It was a cold night in the fall of 2002 when me and my then-girlfriend pulled up to the public parking lot at Lake Calhoun in Minneapolis to relax and snuggle a bit. I was 17, a country kid from southeastern Virginia who had just moved to the area with my father the previous summer to start college.
Doing this in the front of my car was not a particularly comfortable experience, so we decided to hop in the back seat. I had to clean it out first, of course, so I did just that before we settled in to watch the moonlight glistening off the lake. It was to be, it appeared, one of those nights that sticks with you long after the moment has passed. Not because anything dramatic happened, but because we tend to remember those little instances in our coming of age where things might have been a bit simpler and sweeter, particularly as the grind of adulthood makes such moments difficult to come by.
And, without question, that night has remained stuck in my mind. I wish that I could tell you that the memory was positive; it might have been, were it not for the Minneapolis Police Department.
I saw the police car entering the parking lot just a minute or two after we had settled in. I tensed up a bit — my parents gave me The Talk just like any other — but I figured they would just pass us by and leave us be. That changed when the cop in the driver’s seat flashed the spotlight into my car. I am thinking, “Oh God, I hope they don’t think I’m trying to fuck out here.” Figured that I would just explain to them how my parents would not particularly approve of such behavior and hope that they would just let us alone.
“Is this cup yours?,” asked the officer with the blinding spotlight.
In my rush to clean the car, snuggle for a bit, and then get home before it got too late out, I had forgotten to pick up a Wendy’s cup that I had dropped due to my hands being full of trash from the back seat. I stated that it was mine, apologized profusely, and went to throw it away. I figured that would be enough. But while one of the cops looked over my driver’s license, his partner kept getting more and more agitated.
“Oh, so you think that you can just throw your shit all over the place whenever you feel like it, huh? You think we’re gonna just pick it up like mommy and daddy do at home?”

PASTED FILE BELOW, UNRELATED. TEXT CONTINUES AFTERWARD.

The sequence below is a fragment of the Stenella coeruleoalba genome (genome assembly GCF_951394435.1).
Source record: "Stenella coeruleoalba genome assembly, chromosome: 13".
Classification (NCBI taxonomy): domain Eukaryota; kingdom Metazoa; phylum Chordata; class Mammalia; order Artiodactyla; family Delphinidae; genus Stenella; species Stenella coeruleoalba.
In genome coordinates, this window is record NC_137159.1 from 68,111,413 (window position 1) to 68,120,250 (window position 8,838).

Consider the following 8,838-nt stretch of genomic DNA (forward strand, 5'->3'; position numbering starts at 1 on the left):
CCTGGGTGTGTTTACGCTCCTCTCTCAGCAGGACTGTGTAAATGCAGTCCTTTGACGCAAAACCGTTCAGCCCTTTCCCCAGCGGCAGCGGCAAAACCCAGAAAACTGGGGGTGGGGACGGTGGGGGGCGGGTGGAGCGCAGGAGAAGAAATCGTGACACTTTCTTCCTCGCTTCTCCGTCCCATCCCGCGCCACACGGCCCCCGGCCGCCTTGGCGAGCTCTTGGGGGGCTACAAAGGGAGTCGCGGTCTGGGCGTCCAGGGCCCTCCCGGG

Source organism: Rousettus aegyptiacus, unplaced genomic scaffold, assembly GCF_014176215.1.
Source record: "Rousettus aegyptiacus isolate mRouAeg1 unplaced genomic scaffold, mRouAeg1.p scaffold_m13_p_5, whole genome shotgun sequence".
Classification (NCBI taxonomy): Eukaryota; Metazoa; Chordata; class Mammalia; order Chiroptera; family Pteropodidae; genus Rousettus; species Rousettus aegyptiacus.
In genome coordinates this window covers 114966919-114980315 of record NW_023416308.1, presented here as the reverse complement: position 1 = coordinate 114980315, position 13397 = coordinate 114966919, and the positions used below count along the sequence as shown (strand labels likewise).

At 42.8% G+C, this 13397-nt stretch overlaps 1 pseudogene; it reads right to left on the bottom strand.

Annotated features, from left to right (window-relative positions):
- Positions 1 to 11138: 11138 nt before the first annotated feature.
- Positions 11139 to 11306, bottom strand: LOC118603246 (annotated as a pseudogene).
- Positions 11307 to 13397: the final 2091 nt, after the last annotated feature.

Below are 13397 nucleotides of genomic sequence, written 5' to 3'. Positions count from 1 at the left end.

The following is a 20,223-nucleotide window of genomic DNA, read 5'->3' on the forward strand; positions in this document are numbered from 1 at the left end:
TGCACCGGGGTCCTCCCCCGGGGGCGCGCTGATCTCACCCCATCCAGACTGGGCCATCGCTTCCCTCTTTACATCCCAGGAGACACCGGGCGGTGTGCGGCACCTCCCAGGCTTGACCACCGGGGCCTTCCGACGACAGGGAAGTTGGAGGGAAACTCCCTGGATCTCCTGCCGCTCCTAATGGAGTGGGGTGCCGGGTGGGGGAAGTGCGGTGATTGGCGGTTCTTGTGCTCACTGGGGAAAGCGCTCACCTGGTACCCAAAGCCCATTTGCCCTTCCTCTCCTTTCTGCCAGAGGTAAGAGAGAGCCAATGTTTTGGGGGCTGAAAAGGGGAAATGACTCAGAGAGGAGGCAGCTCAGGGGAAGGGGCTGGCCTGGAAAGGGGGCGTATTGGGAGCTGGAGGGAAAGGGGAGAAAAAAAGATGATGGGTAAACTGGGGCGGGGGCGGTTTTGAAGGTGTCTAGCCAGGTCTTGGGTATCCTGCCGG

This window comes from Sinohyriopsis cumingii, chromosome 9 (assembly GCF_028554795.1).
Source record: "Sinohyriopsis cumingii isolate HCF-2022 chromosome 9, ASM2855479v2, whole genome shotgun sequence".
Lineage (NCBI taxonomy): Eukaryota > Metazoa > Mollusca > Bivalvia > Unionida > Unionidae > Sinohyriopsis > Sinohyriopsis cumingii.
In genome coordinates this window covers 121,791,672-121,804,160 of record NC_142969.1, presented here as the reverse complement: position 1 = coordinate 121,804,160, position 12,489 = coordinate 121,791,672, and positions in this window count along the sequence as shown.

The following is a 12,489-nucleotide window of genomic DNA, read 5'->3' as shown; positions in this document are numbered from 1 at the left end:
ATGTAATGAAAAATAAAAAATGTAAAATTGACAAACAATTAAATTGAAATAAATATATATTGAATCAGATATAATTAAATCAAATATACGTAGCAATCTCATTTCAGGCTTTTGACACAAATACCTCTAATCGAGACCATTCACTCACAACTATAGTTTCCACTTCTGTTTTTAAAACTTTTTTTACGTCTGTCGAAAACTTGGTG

You can probably imagine that I do not particularly care for people who speak of my parents this way. But having grown up with the highlight reels of Your Friendly Neighborhood Law Enforcement Officer At Work — Rodney King, Amadou Diallo, Sean Bell — I knew that getting angry would result in a situation even more unpleasant than the one I was currently facing. So I simply stood my ground and said that he did not need to take it there and asked for their last names.
“Who do you think you’re talking to, you spoiled bitch?!”
At this point, the officer checking my driver’s license has to, basically, hold his partner back and tell him to calm down. My driving record was obviously spotless, and the officer handed back my license after a few minutes. With an admonition to “pick up your trash next time,” the two Minneapolis cops drove away in their patrol car. I never got their names. I never got their badge numbers.
When that cop stood there on a cold Minneapolis night and disrespected me so forcefully, every bit of anger and bile inside of me exploded. I yelled. I pounded the roof of my car. I spit. I cried. I punched my steering wheel.
And then I did something stupid: I got in my car, turned it on, and said that I was going to go after those cops. My girlfriend begged me not to do so, but I was not listening to anything she had to say. She was quick to pick up on this, and threw herself across my lap in order to prevent me from driving anywhere. I did not chase after those cops, which is probably why I am here to tell you this story in the first place.
I felt powerless then. And on July 6, 2016, that feeling of powerlessness came flooding back to me as news of a police shooting in St. Paul, Minnesota came flooding through Facebook in graphic detail.
There is no separation between myself and Philando Castile. None at all.
I lived in the Twin Cities for a decade; my father still lives there today. The road that Castile and his girlfriend Diamond Reynolds had been driving on when they were pulled over — Larpenteur Avenue — is one that was a center of my social life in my early 20s. I used to drive down this road just about everyday when I would visit the woman I dated for three years. My friends and I would frequently throw house parties at an apartment off of and Rice Street and Larpenteur. And across the street from the complex was Stargate, a nightclub that I frequented a couple of times.